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Asian Indoor Games - is it a waste of taxpayer's money? : On November 9, 2005
It appears that only die-hard sports fans know the inaugural Asian Indoor Games, to be held in four provinces in Thailand, will officially begin on Saturday - although futsal (indoor soccer) kicks off tomorrow.
The Games were originally awarded to Macau but the Chinese territory was not ready so the Olympic Council of Asia (OCA) asked Thailand to host the Games.
It has proved to be a wrong decision by the Kingdom.
The Games are scheduled in Bangkok (Indoor Stadium, Nimitbutr Gymnasium, Thai-Japanese Youth Centre and The Mall Bangkapi), Chon Buri, Phuket and Suphan Buri.
Some 30 countries will take part in the biennial event vying for 121 gold medals in athletics, cycling, hoop takraw, swimming (short course), dance sport, muay (Thai boxing), futsal, sport aerobics and extreme sports (BMX, inline skate, skate board and sport climbing).
The Games have been hit by problems, particularly public relations and financial issues which have irritated concerned parties including Prime Minister Thaksin Shinawatra.
The deadline for countries to confirm their participation, and the names of their athletes, was extended repeatedly.
It is believed that athletes who apply to compete just hours before the competition begins will be accepted.
Big guns like China and Japan were reportedly reluctant to join the Games but were begged to take part. Without their participation, the Games could be in an even worse situation.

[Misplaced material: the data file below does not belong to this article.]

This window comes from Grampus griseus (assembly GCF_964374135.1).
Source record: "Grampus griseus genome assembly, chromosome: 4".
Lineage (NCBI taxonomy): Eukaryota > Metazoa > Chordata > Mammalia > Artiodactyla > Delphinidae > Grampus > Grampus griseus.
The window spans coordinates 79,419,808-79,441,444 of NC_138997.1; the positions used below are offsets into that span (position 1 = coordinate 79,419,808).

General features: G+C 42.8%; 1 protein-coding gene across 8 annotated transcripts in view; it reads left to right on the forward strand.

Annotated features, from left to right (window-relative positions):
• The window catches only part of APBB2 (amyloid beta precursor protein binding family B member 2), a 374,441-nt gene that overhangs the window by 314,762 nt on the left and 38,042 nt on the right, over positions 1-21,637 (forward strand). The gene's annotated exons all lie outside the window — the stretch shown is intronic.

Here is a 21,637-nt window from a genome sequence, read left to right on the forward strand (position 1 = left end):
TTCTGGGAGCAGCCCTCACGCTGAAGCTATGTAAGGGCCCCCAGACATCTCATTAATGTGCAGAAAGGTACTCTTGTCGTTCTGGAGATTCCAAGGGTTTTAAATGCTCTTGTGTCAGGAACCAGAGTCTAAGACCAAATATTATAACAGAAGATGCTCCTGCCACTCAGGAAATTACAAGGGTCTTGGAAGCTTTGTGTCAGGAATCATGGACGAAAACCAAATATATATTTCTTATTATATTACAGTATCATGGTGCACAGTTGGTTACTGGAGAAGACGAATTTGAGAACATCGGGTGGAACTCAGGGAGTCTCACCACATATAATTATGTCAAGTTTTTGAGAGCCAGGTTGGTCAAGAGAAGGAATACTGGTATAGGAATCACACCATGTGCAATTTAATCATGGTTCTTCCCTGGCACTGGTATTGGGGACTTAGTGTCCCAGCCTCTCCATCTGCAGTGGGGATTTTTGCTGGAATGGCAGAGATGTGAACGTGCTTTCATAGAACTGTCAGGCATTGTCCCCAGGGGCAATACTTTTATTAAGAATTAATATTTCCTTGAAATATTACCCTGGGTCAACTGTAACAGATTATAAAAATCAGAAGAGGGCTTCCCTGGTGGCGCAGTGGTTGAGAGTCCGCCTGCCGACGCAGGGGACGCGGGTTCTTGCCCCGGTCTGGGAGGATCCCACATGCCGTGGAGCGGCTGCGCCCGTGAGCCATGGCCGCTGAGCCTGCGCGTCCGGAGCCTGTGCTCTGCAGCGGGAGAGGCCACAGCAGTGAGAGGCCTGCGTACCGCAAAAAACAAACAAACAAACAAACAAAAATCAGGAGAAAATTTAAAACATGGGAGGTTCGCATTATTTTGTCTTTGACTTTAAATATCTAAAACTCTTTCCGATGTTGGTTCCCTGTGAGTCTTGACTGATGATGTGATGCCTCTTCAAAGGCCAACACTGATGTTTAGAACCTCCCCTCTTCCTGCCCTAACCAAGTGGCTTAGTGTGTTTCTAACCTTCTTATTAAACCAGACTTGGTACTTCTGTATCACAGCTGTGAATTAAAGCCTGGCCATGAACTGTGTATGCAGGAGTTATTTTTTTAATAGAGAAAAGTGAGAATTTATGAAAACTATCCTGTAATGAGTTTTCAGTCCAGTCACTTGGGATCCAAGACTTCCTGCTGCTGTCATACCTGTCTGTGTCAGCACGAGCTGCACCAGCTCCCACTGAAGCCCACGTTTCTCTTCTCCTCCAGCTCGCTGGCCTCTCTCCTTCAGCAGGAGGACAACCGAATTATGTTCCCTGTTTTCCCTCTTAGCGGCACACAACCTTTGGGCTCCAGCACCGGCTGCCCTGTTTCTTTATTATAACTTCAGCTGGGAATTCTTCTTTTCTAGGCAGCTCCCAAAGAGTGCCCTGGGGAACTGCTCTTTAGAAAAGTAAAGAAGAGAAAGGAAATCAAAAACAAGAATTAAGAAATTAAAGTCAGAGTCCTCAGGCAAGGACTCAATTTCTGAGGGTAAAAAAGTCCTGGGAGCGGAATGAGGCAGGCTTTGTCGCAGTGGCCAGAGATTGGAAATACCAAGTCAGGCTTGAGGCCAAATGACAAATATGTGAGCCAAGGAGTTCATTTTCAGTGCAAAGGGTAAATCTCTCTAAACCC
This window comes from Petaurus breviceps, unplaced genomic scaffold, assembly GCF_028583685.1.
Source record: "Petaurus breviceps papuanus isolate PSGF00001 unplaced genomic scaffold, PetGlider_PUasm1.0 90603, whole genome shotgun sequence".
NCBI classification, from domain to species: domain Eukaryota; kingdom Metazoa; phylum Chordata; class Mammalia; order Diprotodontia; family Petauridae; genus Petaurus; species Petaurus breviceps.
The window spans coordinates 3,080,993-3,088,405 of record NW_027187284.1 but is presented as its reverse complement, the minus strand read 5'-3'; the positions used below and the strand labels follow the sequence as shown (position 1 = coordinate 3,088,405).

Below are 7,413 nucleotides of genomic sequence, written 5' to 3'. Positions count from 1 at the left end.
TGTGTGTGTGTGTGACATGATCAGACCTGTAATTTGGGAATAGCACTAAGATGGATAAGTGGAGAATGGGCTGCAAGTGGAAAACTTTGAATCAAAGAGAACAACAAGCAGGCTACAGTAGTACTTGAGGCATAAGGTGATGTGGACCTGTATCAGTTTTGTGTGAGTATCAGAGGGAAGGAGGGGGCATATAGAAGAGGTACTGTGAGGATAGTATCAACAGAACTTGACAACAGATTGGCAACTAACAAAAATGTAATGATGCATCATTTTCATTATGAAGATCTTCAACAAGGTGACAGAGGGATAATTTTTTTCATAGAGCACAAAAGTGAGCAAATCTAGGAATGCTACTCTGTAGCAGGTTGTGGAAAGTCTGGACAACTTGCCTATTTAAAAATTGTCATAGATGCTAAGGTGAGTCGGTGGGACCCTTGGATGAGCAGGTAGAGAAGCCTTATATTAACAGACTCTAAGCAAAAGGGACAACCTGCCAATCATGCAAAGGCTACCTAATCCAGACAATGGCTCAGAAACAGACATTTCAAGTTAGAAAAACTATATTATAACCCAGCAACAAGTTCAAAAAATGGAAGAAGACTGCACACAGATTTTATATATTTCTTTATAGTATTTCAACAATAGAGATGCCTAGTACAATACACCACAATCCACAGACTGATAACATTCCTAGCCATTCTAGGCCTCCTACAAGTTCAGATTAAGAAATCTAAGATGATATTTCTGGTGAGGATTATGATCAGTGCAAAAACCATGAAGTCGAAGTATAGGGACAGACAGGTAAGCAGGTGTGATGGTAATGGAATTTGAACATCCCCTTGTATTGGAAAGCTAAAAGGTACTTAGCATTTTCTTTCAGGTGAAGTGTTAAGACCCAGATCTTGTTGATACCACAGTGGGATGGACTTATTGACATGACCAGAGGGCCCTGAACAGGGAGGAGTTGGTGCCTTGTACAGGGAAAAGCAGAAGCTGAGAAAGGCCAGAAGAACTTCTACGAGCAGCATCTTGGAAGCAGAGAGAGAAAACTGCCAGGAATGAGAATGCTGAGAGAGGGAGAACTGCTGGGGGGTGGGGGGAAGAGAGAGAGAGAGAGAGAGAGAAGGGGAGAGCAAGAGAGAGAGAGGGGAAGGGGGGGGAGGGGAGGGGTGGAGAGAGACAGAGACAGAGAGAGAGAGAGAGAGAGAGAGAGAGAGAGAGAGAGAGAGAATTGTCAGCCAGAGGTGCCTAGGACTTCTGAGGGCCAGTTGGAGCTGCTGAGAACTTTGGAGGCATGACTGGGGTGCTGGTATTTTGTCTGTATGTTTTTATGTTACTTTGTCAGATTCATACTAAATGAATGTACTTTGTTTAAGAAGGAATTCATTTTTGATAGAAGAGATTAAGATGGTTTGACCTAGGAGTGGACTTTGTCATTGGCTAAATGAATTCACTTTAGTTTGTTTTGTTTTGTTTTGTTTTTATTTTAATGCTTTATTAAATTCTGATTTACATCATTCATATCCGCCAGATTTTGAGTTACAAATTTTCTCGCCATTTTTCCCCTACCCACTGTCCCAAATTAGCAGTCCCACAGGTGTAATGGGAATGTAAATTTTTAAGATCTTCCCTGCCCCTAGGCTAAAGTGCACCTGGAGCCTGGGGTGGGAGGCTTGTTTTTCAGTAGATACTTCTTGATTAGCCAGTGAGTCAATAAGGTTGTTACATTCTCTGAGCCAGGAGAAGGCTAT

The government initially set aside 680 million baht to stage the Games and involved parties believed the budget was enough because they were confident that sponsorship would pour in. They were completely wrong.
It is a shame that the organising committee (Baigoc) failed to get a single sponsor to cover the organising cost after they had used up the fund.
400 million baht was used to build an indoor stadium in Pattaya and the rest for other expenses.
With no way out, Baigoc had to ask for another 200 million baht from the government, which allocated the extra money from state enterprise profits.
As the public relations campaign has been so ineffective, Deputy Prime Minister Suwat Liptapanlop this week ordered Baigoc's PR committee to intensify its efforts to promote the Games.
It is feared that most of the stadiums will have a lot of empty seats so the organisers have tried to woo spectators.
The organisers at first planned to sell tickets for all sports but they later changed their mind and no admission fee will be charged, except for the opening and closing ceremonies.
Despite the move, it is expected that there will be more athletes and officials than spectators in certain sports. The organisers may have to mobilise students to attend the stadiums to give the Games a better image.
Fearing that Thailand would lose face before foreign VIPs, Suwat ordered that the Indoor Stadium must be fully packed during Saturday's opening ceremony.
Most of the sports at the Games are not popular in Thailand but Thai athletes could become rich.
A gold medal winner will receive a reward of one million baht from the government, a silver medalist 500,000 baht and a bronze winner 300,000 baht.
On the other hand, the gold, silver and bronze medallists at the SEA Games will each get from the government 100,000 baht, 50,000 baht and 30,000 baht respectively - or 10 times less than the Asian Indoor Games medalists.
The Thai squad are expected to win around 10-12 gold medals and lots of other medals at the Asian Indoor Games, so the government is likely to have to spend a fortune for the successful athletes.
The Asian Indoor Games seem to be a waste of money. Hopefully, Thailand can manage to get something back from the event.
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